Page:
Infrastructure Challenges: What Can Be Done? – Podcast

On the latest Standards Impact podcast, experts talk about the state of our roads, highways, and other elements of critical infrastructure.
JP Ervin

It’s no secret that infrastructure is aging. One of the most popular internet searches on the topic is the phrase “poor infrastructure.” Why is this the current state of affairs for our roads, highways, and other critical infrastructure? And what can be done to improve the situation?

On the latest episode of Standards Impact, host David Walsh spoke with infrastructure experts Darrell Sanders (Contech Engineered Solutions) and Phil Blankenship (Blankenship Asphalt Tech and Training) about all things infrastructure. They outlined some of the challenges facing our infrastructure systems. They also spoke about the role of cutting-edge technology and strong standards in helping to usher in a new era of infrastructure.

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Read part of their interview below, and listen to the full episode to learn more about what can be done to improve our infrastructure.


David Walsh: With the overall state of infrastructure in the U.S. and worldwide, is it a problem that can be solved? I won't say easily, but is there a clear solution? Or, is this something where we are so far behind the eight ball that it would take decades no matter what the next step was? 

Phil Blankenship: I get to work with a lot of new materials, and I get to see those materials implemented on a highway. I have to admit, it takes some guts to go out there and take a new material – something that's more than just an additive, something that's going to fundamentally change it – and put it in place. First thing, it takes courage, whether you're an agency or a consulting engineer or a contractor. It takes courage to go out there and try these new materials.

I don't mean do it without understanding. Study up, look at what you're doing, try the new technology, and get it down. But we can't implement new science by writing papers and leaving them on the shelf. You gotta pull it off the shelf and get it onto the roadway.

The other part of that is really good follow up on these materials. One of the hard parts is to evaluate. We tend to watch things for a few years, and then we back off. Our current models that we use for designing pavements aren't set up for new materials. It doesn't mean that we can't use them, it just means that we don't have a button in there. You know, for instance, if I'm using aramid fiber, there's no button that I can click that's going to allow me just to insert fiber.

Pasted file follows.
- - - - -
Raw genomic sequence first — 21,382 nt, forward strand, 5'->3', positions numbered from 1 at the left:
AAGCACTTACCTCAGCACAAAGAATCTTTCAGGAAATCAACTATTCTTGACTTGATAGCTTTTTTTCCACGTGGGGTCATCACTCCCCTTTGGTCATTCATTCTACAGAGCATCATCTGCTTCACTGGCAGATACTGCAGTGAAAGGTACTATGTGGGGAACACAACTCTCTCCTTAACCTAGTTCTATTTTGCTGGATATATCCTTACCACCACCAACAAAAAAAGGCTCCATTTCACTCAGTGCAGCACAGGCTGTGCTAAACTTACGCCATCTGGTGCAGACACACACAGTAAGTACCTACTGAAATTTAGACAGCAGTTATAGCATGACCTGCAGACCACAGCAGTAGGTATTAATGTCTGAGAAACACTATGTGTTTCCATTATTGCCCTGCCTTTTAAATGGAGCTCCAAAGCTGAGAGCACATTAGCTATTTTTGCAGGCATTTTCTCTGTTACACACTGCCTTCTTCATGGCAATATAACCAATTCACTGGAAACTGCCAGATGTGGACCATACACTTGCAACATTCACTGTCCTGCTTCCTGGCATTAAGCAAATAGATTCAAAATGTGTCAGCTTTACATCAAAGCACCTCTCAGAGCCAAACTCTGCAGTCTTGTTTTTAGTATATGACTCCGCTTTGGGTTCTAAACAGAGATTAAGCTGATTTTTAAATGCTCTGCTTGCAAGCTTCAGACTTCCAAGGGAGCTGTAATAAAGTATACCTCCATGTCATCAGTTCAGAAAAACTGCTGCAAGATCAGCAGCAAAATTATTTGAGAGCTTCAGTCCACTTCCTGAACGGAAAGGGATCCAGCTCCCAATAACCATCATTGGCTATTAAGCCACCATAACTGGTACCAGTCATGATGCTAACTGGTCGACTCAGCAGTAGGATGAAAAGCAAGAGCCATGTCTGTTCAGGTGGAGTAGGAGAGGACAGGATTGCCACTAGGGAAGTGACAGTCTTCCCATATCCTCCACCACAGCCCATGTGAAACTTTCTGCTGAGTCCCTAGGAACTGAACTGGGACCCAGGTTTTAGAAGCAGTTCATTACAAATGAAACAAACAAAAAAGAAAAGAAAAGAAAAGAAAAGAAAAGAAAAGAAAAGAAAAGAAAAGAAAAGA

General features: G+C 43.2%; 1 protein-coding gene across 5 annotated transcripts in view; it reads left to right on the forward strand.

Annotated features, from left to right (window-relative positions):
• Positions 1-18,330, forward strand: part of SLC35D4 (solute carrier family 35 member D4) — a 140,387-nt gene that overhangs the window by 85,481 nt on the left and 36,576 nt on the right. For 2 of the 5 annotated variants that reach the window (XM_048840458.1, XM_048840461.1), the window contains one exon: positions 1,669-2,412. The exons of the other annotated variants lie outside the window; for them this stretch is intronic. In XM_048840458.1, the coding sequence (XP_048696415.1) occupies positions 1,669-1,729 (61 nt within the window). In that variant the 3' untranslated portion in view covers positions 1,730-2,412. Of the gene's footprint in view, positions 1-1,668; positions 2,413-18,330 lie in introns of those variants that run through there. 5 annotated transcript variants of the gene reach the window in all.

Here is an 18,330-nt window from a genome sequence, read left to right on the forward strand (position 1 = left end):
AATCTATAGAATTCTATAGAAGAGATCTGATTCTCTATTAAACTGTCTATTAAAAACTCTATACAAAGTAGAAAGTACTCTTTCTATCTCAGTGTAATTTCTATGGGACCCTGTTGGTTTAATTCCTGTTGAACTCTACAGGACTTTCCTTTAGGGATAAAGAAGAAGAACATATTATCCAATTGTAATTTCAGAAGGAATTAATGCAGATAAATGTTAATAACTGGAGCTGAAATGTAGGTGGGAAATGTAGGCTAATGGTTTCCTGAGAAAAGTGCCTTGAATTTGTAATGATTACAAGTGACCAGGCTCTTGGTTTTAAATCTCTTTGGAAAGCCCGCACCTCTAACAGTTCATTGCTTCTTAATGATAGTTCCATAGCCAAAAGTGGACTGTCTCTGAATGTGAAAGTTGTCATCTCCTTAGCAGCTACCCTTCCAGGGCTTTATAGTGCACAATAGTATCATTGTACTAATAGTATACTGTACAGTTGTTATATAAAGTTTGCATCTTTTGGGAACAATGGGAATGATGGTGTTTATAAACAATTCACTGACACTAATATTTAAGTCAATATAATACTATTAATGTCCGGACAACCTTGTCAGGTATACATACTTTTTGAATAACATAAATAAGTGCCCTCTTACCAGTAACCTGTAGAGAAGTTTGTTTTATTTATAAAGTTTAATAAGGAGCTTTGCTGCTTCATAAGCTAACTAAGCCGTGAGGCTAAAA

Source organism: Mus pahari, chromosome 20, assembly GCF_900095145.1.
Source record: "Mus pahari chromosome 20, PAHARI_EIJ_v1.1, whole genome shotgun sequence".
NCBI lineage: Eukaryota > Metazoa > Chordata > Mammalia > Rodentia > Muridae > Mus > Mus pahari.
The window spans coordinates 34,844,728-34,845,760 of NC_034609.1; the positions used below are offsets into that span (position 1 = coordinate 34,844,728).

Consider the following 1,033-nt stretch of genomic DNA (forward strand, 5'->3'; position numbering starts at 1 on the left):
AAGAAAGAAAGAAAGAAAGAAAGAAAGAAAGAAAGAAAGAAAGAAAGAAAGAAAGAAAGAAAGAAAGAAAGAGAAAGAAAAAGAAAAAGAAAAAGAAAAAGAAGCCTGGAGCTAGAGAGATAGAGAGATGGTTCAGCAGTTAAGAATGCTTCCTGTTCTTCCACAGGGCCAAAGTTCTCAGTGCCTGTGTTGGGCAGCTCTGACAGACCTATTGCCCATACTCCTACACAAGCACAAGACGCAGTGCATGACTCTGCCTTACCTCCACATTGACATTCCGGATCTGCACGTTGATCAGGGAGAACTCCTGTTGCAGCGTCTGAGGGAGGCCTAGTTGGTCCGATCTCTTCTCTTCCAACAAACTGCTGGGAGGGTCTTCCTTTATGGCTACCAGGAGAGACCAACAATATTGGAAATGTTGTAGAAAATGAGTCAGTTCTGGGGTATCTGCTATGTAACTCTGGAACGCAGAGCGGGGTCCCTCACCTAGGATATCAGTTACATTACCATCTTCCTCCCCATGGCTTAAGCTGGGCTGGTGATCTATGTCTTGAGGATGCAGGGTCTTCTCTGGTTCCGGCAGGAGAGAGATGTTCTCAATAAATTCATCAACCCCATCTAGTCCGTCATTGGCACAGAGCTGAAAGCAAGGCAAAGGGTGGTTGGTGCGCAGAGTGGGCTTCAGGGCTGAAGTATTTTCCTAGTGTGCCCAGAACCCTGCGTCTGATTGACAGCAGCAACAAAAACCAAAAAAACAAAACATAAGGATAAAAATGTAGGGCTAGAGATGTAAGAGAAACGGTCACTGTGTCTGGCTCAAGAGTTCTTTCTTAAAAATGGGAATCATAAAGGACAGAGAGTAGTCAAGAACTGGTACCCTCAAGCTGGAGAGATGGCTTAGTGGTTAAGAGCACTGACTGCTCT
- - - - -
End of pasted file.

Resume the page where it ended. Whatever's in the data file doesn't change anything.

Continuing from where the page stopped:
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However, we do have more fundamental tests where we can understand the modulus or understand these different materials’ properties and begin to put them in. But there are some tests that we're going to run that may not capture what these materials fundamentally do on a higher level, because some of these are testing the limits. I would say the two biggest things holding us back are: 1.) have the courage to try these products, change the status quo. 2.) Get out there and follow up. Let's figure out how we can design and get these into our mainline system.

Darrell Sanders: It's certainly not a lost cause, but it's like anything else. You get results from what you focus on. I think fundamentally, there needs to be more of an emphasis on infrastructure. That starts at the beginning. What have we got? What state is it in? What can we do to repair so that we can extend the service life or what needs to be replaced? It's really just a matter of funding and focus. It's certainly not a lost cause. It's something that we can control. If the amount of funding that we spend on infrastructure tripled for the next 20 years, in 20 years we would be in a much better position than we are today.

All these infrastructure projects take a lot of time and a lot of energy to make fundamental changes to the existing infrastructure. But the sooner you start, the sooner you can catch up. It's just a matter of focus and attention. It does start at the federal level and extends down to the state and municipal level, townships, everything on down the line. But no, it's certainly not a lost cause. We can definitely control our fate in terms of what we're willing to put up with in terms of infrastructure. But if we don't fundamentally change things, then we're gonna continue to have the same issues that we’re experiencing today.

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